Pancreatic weight is one of the important simple markers of PDAC development. In the C57BL/6 wild-type mice, the average pancreas weight was 0.28 g. However, a significant increase in pancreas weight was observed in p48Cre/+-LSL-KrasG12D/+ mice (1.24 g), almost five-fold more than the wild-type mouse pancreas (Figure 3B). A significant decrease in pancreas weights (58.8%, P < .0002 and 49.2%, P < .002) was observed in KrasG12D/+ mice fed 1000 and 2000 ppm NO-aspirin diets, respectively (Figures 1, C–F, and and3B).3B). In addition, mice that were killed before termination (because of sickness) or found dead were ~20% (4 of 20 mice) in the control group. Low-grade PanINs (1A and 1B) to high-grade PanINs (2 and 3) (Figure 1, G–L) were observed in all the p48Cre/+-LSL-KrasG12D/+ mice fed either AIN-76A diet alone or NO-aspirin diets. Extensive histopathologic analysis suggests that no pathologic alteration was observed in wild-type mice fed either AIN-76A or NO-aspirin-supplemented diets. The efficacy end points used in this study were inhibition of PanINs and PDAC. The criterion used for invasive disease is described in our earlier reports .
Figure 3C summarizes the efficacy of NO-aspirin on PDAC incidence in KrasG12D/+ mice. KrasG12D/+ induced an incidence of 85% (percentage of mice with PDAC, 17 of 20 mice developed PDAC), whereas 1000 ppm NO-aspirin-fed mice showed an incidence of 35% PDAC (7 of 20 mice with PDAC) and 2000 ppm NO-aspirin-fed mice had an incidence of 45% carcinoma (9 of 20 mice with PDAC). Control diet-fed KrasG12D/+ mice developed, on the average, about 62 PanIN-1, 51 PanIN-2, and 146 PanIN-3 lesions, whereas mice fed dietary NO-aspirin at 1000 ppm for 35 weeks developed about 75 PanIN-1, 107 PanIN-2, and 76 PanIN-3 lesions and those fed 2000 ppm developed about 121 PanIN-1, 110 PanIN-2, and 116 PanIN-3 lesions, respectively (Figure 3D). Overall, we observed a higher number of PanIN-1 and PanIN-2 lesions with the NO-aspirin treatment when compared to control diet. Most importantly, the carcinomas in situ, i.e., PanIN-3 lesions, were significantly reduced (48% and 20%) with the 1000 and 2000 ppm NO-aspirin treatments, respectively (Figure 3D), suggesting delay of progression. In addition, control diet-fed mice showed about 49% of the pancreas with invasive ductal carcinoma, whereas NO-aspirin-fed mice showed only an average of 3.14% and 20.37% invasive ductal carcinoma, with 1000 and 2000 ppm, respectively (Figure 3E). Furthermore, mice fed 1000 or 2000 ppm NO-aspirin exhibited 30% and 24%, respectively, normal appearing pancreatic tissue (free from the PanINs and PDAC) in comparison to control diet-fed pancreas showing ~2% to be free from PanINs and PDAC (Figure 3F).
NSAIDs exert their effects in part by inhibiting the cell proliferation, COX-2, and inducing apoptosis. Tumor cell proliferation was measured by PCNA expression in pancreatic tumor tissues. As shown in Figure 4, A to C, PCNA-labeled cells were decreased in p48Cre/+-KrasG12D/+ mice fed NO-aspirin diets as compared with mice fed control diet alone. As shown in Figure 4G, the proliferative index (PI) was 83% in pancreatic tumor tissues of p48Cre/+-LSL-KrasG12D/+ mice on control diet. Mice fed 1000 or 2000 ppm NO-aspirin diet showed a decrease in PI by 41% and 33% (P < .001–.0002), respectively (Figure 4G). As shown in Figure 4, D to F, high expression of COX-2 was observed in the PDAC of KrasG12D/+ mice fed control diets. However, administration of 1000 and 2000 ppm NO-aspirin diet resulted in a significant decrease in COX-2 protein expression levels in the pancreas (Figure 4, D–F).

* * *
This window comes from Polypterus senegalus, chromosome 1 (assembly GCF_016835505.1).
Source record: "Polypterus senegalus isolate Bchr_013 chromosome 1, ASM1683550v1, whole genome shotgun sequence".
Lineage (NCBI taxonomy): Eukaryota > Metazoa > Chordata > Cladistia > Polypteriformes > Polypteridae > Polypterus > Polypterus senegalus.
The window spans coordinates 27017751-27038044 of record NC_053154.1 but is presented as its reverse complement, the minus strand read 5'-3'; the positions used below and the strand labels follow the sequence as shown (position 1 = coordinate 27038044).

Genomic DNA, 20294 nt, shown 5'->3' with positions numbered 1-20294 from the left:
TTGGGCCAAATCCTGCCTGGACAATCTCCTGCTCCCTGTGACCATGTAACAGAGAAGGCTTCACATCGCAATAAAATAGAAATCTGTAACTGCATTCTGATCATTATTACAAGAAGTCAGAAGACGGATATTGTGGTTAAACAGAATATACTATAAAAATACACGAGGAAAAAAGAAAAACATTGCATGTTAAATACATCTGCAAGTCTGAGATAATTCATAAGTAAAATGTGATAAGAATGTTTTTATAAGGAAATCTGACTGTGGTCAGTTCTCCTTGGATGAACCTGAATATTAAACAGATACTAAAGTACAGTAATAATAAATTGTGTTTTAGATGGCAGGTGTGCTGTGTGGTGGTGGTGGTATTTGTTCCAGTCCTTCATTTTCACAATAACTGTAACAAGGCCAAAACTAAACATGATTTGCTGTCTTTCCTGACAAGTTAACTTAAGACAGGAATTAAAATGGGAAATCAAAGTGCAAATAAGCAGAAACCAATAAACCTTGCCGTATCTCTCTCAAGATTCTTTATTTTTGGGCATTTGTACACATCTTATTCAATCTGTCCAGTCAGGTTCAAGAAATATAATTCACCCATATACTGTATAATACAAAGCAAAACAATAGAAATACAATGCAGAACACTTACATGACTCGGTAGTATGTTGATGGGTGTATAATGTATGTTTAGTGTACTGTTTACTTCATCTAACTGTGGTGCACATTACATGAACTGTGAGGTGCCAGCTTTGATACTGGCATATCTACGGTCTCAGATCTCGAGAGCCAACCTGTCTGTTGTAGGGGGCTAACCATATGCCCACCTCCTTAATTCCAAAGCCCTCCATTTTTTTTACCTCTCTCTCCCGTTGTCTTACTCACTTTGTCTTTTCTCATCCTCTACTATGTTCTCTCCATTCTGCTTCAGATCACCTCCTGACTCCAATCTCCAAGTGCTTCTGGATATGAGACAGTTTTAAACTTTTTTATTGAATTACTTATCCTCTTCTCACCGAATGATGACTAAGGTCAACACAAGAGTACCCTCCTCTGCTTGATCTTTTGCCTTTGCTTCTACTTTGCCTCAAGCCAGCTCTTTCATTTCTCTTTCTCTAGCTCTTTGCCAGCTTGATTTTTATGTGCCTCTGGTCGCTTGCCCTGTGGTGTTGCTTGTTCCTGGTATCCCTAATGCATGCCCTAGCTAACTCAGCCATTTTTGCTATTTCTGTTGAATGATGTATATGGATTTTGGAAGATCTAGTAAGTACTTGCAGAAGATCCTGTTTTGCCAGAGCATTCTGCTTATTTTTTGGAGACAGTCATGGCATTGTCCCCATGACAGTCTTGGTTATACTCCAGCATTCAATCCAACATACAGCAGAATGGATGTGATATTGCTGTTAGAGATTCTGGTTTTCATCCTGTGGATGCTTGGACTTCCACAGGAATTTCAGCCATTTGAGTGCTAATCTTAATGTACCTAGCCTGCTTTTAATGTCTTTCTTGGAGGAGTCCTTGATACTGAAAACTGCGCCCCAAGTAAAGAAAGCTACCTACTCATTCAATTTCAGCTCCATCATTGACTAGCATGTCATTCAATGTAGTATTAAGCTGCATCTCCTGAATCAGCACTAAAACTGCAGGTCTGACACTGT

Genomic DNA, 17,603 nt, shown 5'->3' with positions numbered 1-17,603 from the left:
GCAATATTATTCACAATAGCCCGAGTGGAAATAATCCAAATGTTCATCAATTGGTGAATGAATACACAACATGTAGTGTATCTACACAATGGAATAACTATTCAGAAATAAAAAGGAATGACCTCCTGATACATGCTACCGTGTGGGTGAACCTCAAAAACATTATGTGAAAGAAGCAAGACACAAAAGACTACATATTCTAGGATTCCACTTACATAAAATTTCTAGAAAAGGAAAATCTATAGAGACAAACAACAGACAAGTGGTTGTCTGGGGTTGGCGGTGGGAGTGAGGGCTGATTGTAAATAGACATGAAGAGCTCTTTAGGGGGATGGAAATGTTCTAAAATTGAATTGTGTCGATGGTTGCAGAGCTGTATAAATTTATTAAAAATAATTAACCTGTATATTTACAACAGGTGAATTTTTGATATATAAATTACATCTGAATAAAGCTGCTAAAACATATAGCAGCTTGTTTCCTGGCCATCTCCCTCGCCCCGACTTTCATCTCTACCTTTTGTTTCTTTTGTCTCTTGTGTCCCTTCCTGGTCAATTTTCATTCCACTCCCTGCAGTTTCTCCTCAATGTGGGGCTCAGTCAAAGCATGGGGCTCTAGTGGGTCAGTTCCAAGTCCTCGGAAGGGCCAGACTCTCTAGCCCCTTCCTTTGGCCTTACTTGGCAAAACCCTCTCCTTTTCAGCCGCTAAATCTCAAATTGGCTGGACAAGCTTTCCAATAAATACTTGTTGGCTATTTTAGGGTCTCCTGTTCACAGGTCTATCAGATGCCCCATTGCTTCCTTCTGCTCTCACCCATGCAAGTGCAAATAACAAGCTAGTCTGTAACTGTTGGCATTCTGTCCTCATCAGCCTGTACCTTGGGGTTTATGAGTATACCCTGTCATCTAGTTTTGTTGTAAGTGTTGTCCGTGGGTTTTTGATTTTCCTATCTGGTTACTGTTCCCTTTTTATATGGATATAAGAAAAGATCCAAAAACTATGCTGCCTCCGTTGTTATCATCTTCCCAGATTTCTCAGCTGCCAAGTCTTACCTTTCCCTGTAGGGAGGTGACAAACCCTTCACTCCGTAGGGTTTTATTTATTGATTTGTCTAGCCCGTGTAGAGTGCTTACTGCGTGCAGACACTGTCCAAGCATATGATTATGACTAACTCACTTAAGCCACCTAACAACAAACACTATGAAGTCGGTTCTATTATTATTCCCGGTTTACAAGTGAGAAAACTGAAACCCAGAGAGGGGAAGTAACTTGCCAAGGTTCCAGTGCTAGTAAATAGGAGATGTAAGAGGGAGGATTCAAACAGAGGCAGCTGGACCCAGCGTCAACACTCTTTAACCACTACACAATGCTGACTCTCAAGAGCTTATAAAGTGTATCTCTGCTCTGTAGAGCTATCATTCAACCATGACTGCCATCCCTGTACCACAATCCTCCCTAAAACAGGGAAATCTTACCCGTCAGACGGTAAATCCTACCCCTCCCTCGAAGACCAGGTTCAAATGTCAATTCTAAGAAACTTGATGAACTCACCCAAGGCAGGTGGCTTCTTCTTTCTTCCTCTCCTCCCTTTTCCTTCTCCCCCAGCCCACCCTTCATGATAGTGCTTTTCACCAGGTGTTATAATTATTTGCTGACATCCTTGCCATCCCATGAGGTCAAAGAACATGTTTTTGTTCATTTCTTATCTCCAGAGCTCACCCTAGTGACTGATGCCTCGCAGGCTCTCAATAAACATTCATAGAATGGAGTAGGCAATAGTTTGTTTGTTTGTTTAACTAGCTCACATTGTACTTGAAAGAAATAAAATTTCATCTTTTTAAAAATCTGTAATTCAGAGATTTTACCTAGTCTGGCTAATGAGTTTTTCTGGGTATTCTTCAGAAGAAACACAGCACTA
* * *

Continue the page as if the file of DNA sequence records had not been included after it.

A significant decrease was seen in total COX metabolites in the pancreatic tumor of mice fed low-dose NO-aspirin diet, as determined with radio-HPLC analysis. However, 2000 ppm NO-aspirin showed lesser inhibition. As shown in Figure 4H, mean total PGs and TXB2 levels in control and 1000 and 2000 ppm treated pancreas were 62.4, 36.43 (P < .0003), and 52.7 (15.5%; P < .01) pmol/mg protein per minute, respectively (Figure 4H).
Protein analysis by IHC and Western immunoblot analysis and/or reverse transcription-PCR clearly demonstrated that pancreatic tissues from NO-aspirin-fed mice had significantly lower expression of β-catenin (Figures 5, A–C, and and6A),6A), iNOS (Figures 5, D–F, and and6A),6A), PCNA, COX-2, and Bcl-2 compared with pancreatic tissues from mice fed control diet (Figures 4, D–F, and and6,6, A and B). Importantly, up-regulation of p21, p38, and p53 expressions were observed in the pancreatic tumor tissues of NO-aspirin-fed mice compared with control diet-fed mice (Figure 6, A and B). The Western blot results have been further confirmed by quantitative analysis performed by densitometry of the blots (Figure W1).
Epidemiological and clinical studies, as well as experimental studies, suggest that NSAIDs are effective agents for cancer prevention. COX-2 is overexpressed in both animal and human pancreatic cancers, and several preventive and therapeutic strategies revolve around COX-2 as an important molecular target for chemoprevention . Hence, NSAIDs and COX-2-selective inhibitors have been widely tested for cancer prevention, including that of pancreatic cancer. For example, Funahashi et al. found that the selective COX-2 inhibitor nimesulide delays the progression of pancreatic cancer precursor lesions in the KrasG12D mouse . However, the gastrointestinal toxicities and cardiovascular risks accompanying these agents have prompted a search for novel approaches/agents devoid of unwanted side effects but with similar or higher efficacies. In the present study, we have demonstrated the chemopreventive effects of NO-aspirin against formation of PanIN lesions and their progression to PDAC in p48Cre/+-LSL-KrasG12D/+ mice. This mouse model captures many significant features of human pancreatic cancer development including aspects of histology, molecular biology, and tumor biology and has been well justified for use in chemoprevention studies [8,29]. The delay of PanIN progression to PDAC in the p48Cre/+-LSL-KrasG12D/+ mice shows the potential of NO-aspirin to be an effective chemopreventive agent. We did not observe a dose dependency. In fact, the lower dose of NO-aspirin appeared to be more protective than the higher dose. The reasons for the lack of better inhibitory effects at higher doses needs further investigation.